In this work, we investigate the dynamics of stochastic gradient descent (SGD) when training a single-neuron autoencoder with linear or ReLU activation on orthogonal data. We show that for this non-convex problem, randomly initialized SGD with a constant step size successfully finds a global minimum for any batch size choice. However, the particular global minimum found depends upon the batch size. In the full-batch setting, we show that the solution is dense (i.e., not sparse) and is highly aligned with its initialized direction, showing that relatively little feature learning occurs. On the other hand, for any batch size strictly smaller than the number of samples, SGD finds a global minimum which is sparse and nearly orthogonal to its initialization, showing that the randomness of stochastic gradients induces a qualitatively different type of "feature selection" in this setting. Moreover, if we measure the sharpness of the minimum by the trace of the Hessian, the minima found with full batch gradient descent are flatter than those found with strictly smaller batch sizes, in contrast to previous works which suggest that large batches lead to sharper minima. To prove convergence of SGD with a constant step size, we introduce a powerful tool from the theory of non-homogeneous random walks which may be of independent interest.
In recent years, work has gone into developing deep interpretable methods for image classification that clearly attributes a model's output to specific features of the data. One such of these methods is the prototypical part network (ProtoPNet), which attempts to classify images based on meaningful parts of the input. While this method results in interpretable classifications, this method often learns to classify from spurious or inconsistent parts of the image. Hoping to remedy this, we take inspiration from the recent developments in Reinforcement Learning with Human Feedback (RLHF) to fine-tune these prototypes. By collecting human annotations of prototypes quality via a 1-5 scale on the CUB-200-2011 dataset, we construct a reward model that learns to identify non-spurious prototypes. In place of a full RL update, we propose the reweighted, reselected, and retrained prototypical part network (R3-ProtoPNet), which adds an additional three steps to the ProtoPNet training loop. The first two steps are reward-based reweighting and reselection, which align prototypes with human feedback. The final step is retraining to realign the model's features with the updated prototypes. We find that R3-ProtoPNet improves the overall consistency and meaningfulness of the prototypes, but lower the test predictive accuracy when used independently. When multiple R3-ProtoPNets are incorporated into an ensemble, we find an increase in test predictive performance while maintaining interpretability.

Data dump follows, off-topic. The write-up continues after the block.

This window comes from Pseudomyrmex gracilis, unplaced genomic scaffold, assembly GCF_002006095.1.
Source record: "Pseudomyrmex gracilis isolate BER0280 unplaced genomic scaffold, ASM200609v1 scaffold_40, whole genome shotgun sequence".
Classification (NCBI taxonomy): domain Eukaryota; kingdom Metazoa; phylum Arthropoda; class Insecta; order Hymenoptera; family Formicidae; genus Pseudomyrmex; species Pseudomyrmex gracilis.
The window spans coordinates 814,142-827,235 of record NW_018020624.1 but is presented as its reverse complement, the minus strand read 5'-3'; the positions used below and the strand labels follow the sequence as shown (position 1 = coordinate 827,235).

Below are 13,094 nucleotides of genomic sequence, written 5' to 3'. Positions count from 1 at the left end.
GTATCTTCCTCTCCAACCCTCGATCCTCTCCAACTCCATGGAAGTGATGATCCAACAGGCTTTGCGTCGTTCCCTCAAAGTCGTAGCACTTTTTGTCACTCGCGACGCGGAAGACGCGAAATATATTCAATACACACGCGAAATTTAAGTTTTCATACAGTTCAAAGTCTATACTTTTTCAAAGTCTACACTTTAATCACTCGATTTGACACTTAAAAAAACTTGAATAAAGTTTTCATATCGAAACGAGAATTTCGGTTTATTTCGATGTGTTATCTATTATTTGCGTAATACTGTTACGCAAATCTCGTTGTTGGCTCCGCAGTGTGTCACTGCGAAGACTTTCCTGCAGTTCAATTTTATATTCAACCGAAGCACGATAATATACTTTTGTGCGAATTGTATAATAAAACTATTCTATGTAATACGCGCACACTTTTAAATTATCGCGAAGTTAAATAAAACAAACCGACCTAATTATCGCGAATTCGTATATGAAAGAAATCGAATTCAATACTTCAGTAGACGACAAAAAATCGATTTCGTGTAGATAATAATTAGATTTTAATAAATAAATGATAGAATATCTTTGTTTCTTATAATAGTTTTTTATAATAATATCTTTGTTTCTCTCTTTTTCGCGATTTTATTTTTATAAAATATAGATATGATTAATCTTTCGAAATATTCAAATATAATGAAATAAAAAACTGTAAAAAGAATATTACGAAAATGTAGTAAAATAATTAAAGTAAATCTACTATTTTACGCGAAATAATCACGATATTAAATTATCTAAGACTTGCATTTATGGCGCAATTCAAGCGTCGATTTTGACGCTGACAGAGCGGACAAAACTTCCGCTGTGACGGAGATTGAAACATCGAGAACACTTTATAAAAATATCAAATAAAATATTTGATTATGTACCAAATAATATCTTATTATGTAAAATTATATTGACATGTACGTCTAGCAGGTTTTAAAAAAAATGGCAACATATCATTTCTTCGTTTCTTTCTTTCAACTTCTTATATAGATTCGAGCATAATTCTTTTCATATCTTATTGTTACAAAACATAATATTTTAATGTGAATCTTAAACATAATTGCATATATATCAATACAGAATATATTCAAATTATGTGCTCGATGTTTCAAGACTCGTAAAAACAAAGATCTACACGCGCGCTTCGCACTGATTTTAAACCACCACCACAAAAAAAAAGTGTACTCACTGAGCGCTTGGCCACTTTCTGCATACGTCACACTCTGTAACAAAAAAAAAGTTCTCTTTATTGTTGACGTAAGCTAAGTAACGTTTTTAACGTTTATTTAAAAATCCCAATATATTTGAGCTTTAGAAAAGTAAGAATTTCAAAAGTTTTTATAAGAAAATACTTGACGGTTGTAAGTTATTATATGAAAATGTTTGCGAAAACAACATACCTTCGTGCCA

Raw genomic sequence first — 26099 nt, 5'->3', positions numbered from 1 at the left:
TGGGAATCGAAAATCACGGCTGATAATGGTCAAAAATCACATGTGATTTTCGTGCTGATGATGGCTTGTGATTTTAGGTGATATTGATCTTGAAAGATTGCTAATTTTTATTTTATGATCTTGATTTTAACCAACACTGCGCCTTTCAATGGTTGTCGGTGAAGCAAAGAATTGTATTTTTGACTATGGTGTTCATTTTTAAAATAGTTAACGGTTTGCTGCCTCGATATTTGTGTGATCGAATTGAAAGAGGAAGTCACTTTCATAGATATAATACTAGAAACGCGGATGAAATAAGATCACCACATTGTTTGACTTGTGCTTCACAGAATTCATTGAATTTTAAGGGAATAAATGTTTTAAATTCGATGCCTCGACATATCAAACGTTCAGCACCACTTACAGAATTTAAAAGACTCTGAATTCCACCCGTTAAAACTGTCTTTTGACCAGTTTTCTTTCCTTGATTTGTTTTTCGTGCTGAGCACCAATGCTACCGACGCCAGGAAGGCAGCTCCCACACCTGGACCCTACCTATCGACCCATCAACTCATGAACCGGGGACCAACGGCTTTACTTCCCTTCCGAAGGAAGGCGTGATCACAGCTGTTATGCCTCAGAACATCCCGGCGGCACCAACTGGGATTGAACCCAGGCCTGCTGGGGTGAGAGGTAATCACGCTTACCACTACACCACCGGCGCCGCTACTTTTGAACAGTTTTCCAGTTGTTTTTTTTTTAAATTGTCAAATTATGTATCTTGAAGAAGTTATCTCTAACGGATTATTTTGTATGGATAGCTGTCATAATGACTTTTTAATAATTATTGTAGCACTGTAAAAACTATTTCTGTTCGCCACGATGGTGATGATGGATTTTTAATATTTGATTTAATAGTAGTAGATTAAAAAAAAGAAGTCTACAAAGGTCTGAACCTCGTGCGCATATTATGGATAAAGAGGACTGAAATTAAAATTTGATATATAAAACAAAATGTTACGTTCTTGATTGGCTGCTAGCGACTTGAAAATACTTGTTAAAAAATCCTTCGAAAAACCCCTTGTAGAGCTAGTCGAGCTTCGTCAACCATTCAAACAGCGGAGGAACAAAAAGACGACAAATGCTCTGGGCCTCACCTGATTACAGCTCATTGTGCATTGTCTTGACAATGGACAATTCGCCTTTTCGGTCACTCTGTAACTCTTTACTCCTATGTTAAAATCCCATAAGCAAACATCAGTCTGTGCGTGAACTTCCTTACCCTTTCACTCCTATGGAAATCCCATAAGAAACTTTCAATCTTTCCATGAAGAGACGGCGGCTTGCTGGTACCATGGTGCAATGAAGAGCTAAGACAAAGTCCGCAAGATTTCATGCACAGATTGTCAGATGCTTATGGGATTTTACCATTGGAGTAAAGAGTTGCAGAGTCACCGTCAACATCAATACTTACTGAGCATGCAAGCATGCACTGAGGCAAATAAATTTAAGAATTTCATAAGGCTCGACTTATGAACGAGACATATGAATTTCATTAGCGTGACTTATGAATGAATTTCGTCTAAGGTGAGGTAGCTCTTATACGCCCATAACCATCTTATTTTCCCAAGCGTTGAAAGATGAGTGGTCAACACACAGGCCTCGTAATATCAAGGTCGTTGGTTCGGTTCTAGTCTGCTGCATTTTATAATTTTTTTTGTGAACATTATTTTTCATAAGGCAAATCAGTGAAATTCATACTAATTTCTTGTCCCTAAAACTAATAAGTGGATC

Autoregressive large language models (LLMs) have made remarkable progress in various natural language generation tasks. However, they incur high computation cost and latency resulting from the autoregressive token-by-token generation. To address this issue, several approaches have been proposed to reduce computational cost using early-exit strategies. These strategies enable faster text generation using reduced computation without applying the full computation graph to each token. While existing token-level early exit methods show promising results for online inference, they cannot be readily applied for batch inferencing and Key-Value caching. This is because they have to wait until the last token in a batch exits before they can stop computing. This severely limits the practical application of such techniques. In this paper, we propose a simple and effective token-level early exit method, SkipDecode, designed to work seamlessly with batch inferencing and KV caching. It overcomes prior constraints by setting up a singular exit point for every token in a batch at each sequence position. It also guarantees a monotonic decrease in exit points, thereby eliminating the need to recompute KV Caches for preceding tokens. Rather than terminating computation prematurely as in prior works, our approach bypasses lower to middle layers, devoting most of the computational resources to upper layers, allowing later tokens to benefit from the compute expenditure by earlier tokens. Our experimental results show that SkipDecode can obtain 2x to 5x inference speedups with negligible regression across a variety of tasks. This is achieved using OPT models of 1.3 billion and 6.7 billion parameters, all the while being directly compatible with batching and KV caching optimization techniques.